Despite spring snow, more than 1,000 people stood in line in Grand Island, NE to speak at the only public hearing on the State Department’s latest environmental analysis of the Keystone XL pipeline.
Linda Rozette, Vice President of Communications at the American Petroleum Institute, tweeted a picture this morning:
— Linda Rozett (@lrozett) April 18, 2013
An Associated Press story finds that most Nebraskans back the pipeline:
A poll last year by the Omaha World-Herald showed Nebraskans support the pipeline by more than a 2-to-1 ratio, and the state’s governor and congressional delegation — all Republicans — have either backed the plan or relaxed their opposition.
Watch the video above to see Nebraskans explain why President Obama should approve construction of the Keystone XL pipeline.
Support isn’t localized to Nebraska. Bloomberg talked to Ronnie Hill, a union welder from Texas, who drove 11 hours to speak in favor of the pipeline. Hill underscores the strong union support for the pipeline that would move Canadian oil to refineries on the Gulf Coast because of the jobs produced. The State Department estimates that over 40,000 jobs would be created.
In comments on the State Department’s environmental report, Karen Harbert, president and CEO of the U.S. Chamber’s Institute for 21st Century Energy, wrote, “The economic impact and long term benefits of the construction of the KXL pipeline are significant and vitally important to American jobs and the economy, especially during this time of economic recovery.”
That’s why people are standing in the snow today in Nebraska.
Also, read Mark Green’s post at Energy Tomorrow where he breaks down the Keystone XL pipeline’s many benefits and the union support for the project.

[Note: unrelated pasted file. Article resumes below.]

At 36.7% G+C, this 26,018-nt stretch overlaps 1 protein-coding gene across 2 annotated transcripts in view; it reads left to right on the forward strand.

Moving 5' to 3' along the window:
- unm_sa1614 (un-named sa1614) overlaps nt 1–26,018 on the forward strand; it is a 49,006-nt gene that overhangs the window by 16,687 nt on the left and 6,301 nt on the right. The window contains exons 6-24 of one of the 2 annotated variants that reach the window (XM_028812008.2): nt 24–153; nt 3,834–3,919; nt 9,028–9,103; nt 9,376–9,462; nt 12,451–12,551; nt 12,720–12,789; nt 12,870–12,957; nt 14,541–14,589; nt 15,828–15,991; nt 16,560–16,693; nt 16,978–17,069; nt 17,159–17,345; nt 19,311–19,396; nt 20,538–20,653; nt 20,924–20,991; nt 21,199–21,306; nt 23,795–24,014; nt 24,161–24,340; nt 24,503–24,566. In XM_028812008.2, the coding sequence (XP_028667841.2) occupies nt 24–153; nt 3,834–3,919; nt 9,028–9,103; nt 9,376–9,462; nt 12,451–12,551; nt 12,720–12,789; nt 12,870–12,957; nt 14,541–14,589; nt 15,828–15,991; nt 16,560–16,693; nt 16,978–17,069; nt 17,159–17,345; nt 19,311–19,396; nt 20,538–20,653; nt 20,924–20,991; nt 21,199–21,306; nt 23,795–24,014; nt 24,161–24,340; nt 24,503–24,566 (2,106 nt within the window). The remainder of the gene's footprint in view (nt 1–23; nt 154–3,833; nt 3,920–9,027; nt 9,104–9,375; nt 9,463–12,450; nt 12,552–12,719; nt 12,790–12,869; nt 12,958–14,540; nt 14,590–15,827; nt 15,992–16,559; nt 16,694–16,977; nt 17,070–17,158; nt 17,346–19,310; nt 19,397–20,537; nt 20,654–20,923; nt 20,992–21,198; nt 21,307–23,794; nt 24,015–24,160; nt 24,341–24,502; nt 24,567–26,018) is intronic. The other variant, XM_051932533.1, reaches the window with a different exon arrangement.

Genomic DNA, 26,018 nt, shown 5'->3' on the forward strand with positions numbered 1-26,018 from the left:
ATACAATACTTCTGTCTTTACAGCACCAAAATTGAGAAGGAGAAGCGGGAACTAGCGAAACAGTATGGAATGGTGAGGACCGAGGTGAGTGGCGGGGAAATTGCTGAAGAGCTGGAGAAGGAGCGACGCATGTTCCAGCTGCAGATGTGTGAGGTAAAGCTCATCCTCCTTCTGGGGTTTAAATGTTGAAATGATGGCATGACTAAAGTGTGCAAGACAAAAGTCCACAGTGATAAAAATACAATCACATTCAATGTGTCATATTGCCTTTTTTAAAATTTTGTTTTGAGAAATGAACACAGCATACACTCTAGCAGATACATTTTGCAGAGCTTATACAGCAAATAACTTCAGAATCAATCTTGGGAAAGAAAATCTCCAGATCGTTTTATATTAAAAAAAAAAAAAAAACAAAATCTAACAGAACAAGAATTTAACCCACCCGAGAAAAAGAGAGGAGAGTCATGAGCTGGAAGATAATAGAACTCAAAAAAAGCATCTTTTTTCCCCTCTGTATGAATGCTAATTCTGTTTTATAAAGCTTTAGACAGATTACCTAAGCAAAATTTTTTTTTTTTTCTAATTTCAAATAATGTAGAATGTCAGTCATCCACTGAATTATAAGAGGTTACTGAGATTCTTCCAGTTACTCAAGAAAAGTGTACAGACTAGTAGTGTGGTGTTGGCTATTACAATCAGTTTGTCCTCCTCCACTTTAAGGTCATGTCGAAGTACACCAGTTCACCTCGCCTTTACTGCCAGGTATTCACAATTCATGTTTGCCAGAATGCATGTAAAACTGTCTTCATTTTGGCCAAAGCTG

Tomorrow, the U.S. State Department will hold the one-and-only public hearing on the Keystone XL Pipeline in Nebraska as part of its ongoing environmental review process. A quick history lesson: The Keystone XL pipeline was first proposed in 2008. In January 2012, even after the project had passed multiple environmental reviews by the State Department, President Obama rejected construction of the part of the pipeline running from Canada to Nebraska on the grounds that it would violate the environmentally sensitive Sandhills area of Nebraska. Pipeline operator TransCanada rerouted the pipline, and its plan was approved by Nebraska's governor in January. The State Department on March 1 released a draft supplemental environmental impact statement that, for the fourth time, concluded that Keystone would not have a significant impact on the environment. Five years after the pipeline was proposed, only a portion running from Oklahoma to the Gulf Coast is under construction.
I caught up with a few members of Congress on Capitol Hill to ask them about Keystone. Sen. Mary Landrieu (D-LA) said that she is "disappointed that the president has dragged his feet on this." Chairman of House Committee on Energy and Commerce Fred Upton (R-MI), whose committee is expected to pass a Keystone approval bill this week, called building the pipeline "a no brainer." Rep. Jim Matheson (D-UT) said that Keystone has "gone through all the reviews it needs to go through."
In his Senate confirmation hearing, Energy Secretary nominee Ernest Moniz called the natural gas boom a “revolution.”
New estimates suggest that it could be a long-lived one. According to a new report by the Potential Gas Committee, the amount of recoverable natural gas in the United States is at a record high, 2.4 quadrillion cubic feet. Fuel Fix breaks this down by region:
The Atlantic region, which includes the gas-rich Marcellus Shale, has the most potential resources, with an estimated 741,320 billion cubic feet. The Gulf Coast region, which includes a portion of Texas, all of Louisiana and much of the Gulf, was the second highest, with an estimated 521,030 billion cubic feet of natural gas.